Nepal’s grassroots communities charting sustainable futures
By Ashlesha Khadse, Thousand Currents Program Manager, Asia and the Pacific
As a state that attained democracy only very recently in the 90’s, Nepal has been through various tumultuous political shifts—the end of a monarchy, a decade long Maoist people’s war, the mainstreaming of leftist movements, and neoliberalism to name a few. What particularly struck me was the large presence of the global development and foreign aid industry that has overshadowed Nepal for decades. Nepal has a very high concentration of NGOs that channel aid and services to the population. Nepali activists note that much of the development work in Nepal is a response to aid, funding, and external agendas rather than the needs of communities.
So when our Global South partners organized the “Rethinking Development” conference to question this very top-down development agenda so prominent in the country, it was quite significant given the context of Nepal. They brought together a diverse group of local peoples and deliberated over a bottom-up vision of wellbeing.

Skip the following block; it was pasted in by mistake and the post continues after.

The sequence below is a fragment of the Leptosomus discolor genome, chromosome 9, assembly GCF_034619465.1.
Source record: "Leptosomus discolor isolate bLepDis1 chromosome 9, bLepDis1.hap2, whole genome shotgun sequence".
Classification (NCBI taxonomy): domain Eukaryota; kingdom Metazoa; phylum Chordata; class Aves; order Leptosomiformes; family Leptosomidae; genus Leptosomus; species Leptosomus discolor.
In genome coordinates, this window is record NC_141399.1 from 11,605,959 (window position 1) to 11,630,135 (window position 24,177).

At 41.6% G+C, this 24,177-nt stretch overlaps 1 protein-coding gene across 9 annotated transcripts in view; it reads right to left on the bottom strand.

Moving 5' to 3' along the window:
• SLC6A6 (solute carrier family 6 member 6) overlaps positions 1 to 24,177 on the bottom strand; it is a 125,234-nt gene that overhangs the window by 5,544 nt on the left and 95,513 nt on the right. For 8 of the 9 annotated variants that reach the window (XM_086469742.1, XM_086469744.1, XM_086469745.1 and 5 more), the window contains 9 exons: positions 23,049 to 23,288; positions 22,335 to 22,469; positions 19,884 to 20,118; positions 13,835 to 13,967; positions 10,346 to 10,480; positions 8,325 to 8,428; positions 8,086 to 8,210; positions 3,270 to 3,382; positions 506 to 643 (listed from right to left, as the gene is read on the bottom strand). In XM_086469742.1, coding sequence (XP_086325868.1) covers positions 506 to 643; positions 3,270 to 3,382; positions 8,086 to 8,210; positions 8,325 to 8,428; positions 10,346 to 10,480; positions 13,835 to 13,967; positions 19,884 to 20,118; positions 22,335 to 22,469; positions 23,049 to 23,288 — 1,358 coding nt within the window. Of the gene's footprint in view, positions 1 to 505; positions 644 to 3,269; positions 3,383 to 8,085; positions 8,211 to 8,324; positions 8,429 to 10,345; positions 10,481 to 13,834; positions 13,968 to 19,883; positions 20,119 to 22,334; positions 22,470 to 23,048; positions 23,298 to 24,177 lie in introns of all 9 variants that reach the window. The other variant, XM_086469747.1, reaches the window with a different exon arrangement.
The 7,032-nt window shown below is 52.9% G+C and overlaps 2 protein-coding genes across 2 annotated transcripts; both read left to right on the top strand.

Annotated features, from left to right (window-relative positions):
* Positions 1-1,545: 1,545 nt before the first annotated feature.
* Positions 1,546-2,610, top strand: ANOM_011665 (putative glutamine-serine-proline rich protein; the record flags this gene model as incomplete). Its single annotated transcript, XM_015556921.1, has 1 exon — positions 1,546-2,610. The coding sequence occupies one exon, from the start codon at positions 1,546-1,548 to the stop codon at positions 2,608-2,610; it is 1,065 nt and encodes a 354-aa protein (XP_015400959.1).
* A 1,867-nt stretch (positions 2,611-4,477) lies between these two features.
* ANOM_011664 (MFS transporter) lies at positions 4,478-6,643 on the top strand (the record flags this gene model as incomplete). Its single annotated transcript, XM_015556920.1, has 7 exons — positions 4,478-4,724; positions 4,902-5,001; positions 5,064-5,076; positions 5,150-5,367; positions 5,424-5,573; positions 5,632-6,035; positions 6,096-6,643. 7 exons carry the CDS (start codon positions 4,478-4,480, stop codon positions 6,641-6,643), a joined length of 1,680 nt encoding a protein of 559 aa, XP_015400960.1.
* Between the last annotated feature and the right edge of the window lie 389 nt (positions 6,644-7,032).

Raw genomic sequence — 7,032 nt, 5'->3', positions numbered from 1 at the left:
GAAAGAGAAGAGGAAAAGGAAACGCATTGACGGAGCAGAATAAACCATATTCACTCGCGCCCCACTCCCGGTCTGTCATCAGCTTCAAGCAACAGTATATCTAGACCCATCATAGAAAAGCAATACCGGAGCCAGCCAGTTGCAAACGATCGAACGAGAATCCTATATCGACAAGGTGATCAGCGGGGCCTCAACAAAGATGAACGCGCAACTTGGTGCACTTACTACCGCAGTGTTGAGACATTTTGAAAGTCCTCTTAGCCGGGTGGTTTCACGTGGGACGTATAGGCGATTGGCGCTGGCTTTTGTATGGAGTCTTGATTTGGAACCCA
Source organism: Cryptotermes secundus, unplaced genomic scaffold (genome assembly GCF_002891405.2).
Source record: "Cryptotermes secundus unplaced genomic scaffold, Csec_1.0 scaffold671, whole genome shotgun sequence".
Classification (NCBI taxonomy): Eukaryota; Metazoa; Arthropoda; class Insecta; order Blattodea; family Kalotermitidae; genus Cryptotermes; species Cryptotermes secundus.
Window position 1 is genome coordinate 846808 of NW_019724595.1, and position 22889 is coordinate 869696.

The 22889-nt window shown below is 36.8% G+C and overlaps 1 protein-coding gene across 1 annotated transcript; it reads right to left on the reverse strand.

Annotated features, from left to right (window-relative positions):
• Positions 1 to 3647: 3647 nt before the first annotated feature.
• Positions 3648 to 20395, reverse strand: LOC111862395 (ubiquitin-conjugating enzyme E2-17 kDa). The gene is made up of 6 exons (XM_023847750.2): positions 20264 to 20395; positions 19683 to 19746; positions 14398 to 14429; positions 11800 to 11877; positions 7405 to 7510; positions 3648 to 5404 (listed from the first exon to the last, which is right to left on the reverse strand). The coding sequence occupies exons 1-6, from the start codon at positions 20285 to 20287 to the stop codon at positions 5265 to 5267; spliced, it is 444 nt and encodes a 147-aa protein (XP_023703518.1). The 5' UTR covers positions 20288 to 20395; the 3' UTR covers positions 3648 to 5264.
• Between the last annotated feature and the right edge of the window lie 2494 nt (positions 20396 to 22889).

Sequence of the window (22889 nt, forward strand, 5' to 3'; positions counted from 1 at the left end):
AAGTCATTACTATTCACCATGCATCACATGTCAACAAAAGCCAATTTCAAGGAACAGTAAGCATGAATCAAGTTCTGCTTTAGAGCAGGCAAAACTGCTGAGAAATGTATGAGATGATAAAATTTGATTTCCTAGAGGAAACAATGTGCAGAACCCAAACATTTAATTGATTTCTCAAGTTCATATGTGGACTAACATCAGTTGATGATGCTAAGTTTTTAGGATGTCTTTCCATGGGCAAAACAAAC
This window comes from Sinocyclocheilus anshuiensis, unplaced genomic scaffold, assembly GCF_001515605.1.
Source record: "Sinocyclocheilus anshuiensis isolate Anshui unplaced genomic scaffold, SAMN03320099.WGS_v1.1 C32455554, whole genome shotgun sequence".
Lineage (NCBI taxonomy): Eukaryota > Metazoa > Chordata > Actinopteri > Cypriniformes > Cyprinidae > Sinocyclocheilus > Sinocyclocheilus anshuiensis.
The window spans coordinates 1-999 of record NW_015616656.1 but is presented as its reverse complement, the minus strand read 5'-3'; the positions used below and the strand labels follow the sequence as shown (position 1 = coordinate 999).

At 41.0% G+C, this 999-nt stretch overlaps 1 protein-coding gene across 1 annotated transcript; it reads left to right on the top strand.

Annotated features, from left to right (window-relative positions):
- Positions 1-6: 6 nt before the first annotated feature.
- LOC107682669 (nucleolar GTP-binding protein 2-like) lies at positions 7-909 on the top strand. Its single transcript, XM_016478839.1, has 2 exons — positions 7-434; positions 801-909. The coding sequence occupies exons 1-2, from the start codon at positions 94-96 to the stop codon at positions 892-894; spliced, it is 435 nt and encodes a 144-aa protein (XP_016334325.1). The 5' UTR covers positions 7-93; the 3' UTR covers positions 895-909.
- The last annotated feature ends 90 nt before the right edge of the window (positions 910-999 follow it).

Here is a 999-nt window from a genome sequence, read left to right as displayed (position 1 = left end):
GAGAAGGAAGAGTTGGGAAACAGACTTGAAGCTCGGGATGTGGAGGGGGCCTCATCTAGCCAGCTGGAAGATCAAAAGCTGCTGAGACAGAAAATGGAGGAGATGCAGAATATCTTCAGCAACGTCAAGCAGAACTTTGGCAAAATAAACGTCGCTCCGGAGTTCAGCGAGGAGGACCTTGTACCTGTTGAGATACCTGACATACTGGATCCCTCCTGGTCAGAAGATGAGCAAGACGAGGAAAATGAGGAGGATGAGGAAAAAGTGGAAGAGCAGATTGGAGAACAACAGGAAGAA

Over the course of our stay in Nepal, we visited some of the exciting work being done by our partners. Rather than deliver services to supposedly passive local populations, they were strengthening local institutions, building women’s collectives, and generating their own resources to improve their livelihoods in a sustainable way.
Below follows a photo-essay showcasing the bottom-up approaches of our partners in Nepal addressing everything from economic development to the climate crisis.
Participants at the Rethinking development forum. The conference brought together several organizations such as women’s cooperatives, youth climate networks, citizens movements, forest researchers, peasant movement members, as well as some provincial government officials.
Visit to a furniture factory funded by the Nari Chetana Kendra / Women Awareness Center Nepal (WACN) credit society in Karve district.
WACN is one of the largest federations of women’s credit cooperatives in Nepal. It brings together small groups of women who pool their resources for building financial autonomy.
“There was a time when women had to go to a money lender with utensils as collateral to borrow even a dollar,” said a WACN leader. After the establishment of WACN’s women’s savings groups, women have been able to take part in various income generating activities and have access to credit. WACN’s women-led cooperatives now deal with large sums—up to 4 million USD.